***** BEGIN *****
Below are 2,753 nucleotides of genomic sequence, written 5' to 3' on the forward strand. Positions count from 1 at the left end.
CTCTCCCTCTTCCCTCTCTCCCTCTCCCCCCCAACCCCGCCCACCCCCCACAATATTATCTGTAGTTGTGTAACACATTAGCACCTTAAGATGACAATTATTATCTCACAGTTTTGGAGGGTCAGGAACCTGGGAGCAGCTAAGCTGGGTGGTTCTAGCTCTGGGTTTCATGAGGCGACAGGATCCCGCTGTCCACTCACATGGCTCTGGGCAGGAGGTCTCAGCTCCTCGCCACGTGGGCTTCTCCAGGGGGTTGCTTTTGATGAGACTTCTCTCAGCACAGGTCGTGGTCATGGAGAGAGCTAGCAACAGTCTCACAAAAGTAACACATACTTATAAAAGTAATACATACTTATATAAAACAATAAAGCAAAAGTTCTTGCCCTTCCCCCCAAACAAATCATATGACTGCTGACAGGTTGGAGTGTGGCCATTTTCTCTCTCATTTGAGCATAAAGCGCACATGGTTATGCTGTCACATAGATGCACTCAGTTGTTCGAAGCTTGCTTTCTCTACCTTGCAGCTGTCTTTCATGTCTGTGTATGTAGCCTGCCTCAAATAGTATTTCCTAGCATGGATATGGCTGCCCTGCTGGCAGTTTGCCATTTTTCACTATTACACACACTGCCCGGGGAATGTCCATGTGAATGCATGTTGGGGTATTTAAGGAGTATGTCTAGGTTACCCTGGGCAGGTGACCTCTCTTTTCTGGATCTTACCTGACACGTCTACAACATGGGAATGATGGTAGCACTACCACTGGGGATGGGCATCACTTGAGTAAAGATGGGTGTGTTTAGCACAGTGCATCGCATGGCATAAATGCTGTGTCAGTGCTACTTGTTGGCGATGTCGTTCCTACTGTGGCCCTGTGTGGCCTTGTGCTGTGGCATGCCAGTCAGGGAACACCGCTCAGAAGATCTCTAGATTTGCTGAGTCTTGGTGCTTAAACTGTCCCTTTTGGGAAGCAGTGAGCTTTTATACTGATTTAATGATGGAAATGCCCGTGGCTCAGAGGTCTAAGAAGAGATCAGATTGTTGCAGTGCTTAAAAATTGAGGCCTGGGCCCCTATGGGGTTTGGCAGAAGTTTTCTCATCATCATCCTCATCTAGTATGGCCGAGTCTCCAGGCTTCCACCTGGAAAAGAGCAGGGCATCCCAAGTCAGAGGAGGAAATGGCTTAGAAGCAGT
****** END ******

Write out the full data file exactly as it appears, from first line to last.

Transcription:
Below are 2,753 nucleotides of genomic sequence, written 5' to 3' on the forward strand. Positions count from 1 at the left end.
CTCTCCCTCTTCCCTCTCTCCCTCTCCCCCCCAACCCCGCCCACCCCCCACAATATTATCTGTAGTTGTGTAACACATTAGCACCTTAAGATGACAATTATTATCTCACAGTTTTGGAGGGTCAGGAACCTGGGAGCAGCTAAGCTGGGTGGTTCTAGCTCTGGGTTTCATGAGGCGACAGGATCCCGCTGTCCACTCACATGGCTCTGGGCAGGAGGTCTCAGCTCCTCGCCACGTGGGCTTCTCCAGGGGGTTGCTTTTGATGAGACTTCTCTCAGCACAGGTCGTGGTCATGGAGAGAGCTAGCAACAGTCTCACAAAAGTAACACATACTTATAAAAGTAATACATACTTATATAAAACAATAAAGCAAAAGTTCTTGCCCTTCCCCCCAAACAAATCATATGACTGCTGACAGGTTGGAGTGTGGCCATTTTCTCTCTCATTTGAGCATAAAGCGCACATGGTTATGCTGTCACATAGATGCACTCAGTTGTTCGAAGCTTGCTTTCTCTACCTTGCAGCTGTCTTTCATGTCTGTGTATGTAGCCTGCCTCAAATAGTATTTCCTAGCATGGATATGGCTGCCCTGCTGGCAGTTTGCCATTTTTCACTATTACACACACTGCCCGGGGAATGTCCATGTGAATGCATGTTGGGGTATTTAAGGAGTATGTCTAGGTTACCCTGGGCAGGTGACCTCTCTTTTCTGGATCTTACCTGACACGTCTACAACATGGGAATGATGGTAGCACTACCACTGGGGATGGGCATCACTTGAGTAAAGATGGGTGTGTTTAGCACAGTGCATCGCATGGCATAAATGCTGTGTCAGTGCTACTTGTTGGCGATGTCGTTCCTACTGTGGCCCTGTGTGGCCTTGTGCTGTGGCATGCCAGTCAGGGAACACCGCTCAGAAGATCTCTAGATTTGCTGAGTCTTGGTGCTTAAACTGTCCCTTTTGGGAAGCAGTGAGCTTTTATACTGATTTAATGATGGAAATGCCCGTGGCTCAGAGGTCTAAGAAGAGATCAGATTGTTGCAGTGCTTAAAAATTGAGGCCTGGGCCCCTATGGGGTTTGGCAGAAGTTTTCTCATCATCATCCTCATCTAGTATGGCCGAGTCTCCAGGCTTCCACCTGGAAAAGAGCAGGGCATCCCAAGTCAGAGGAGGAAATGGCTTAGAAGCAGT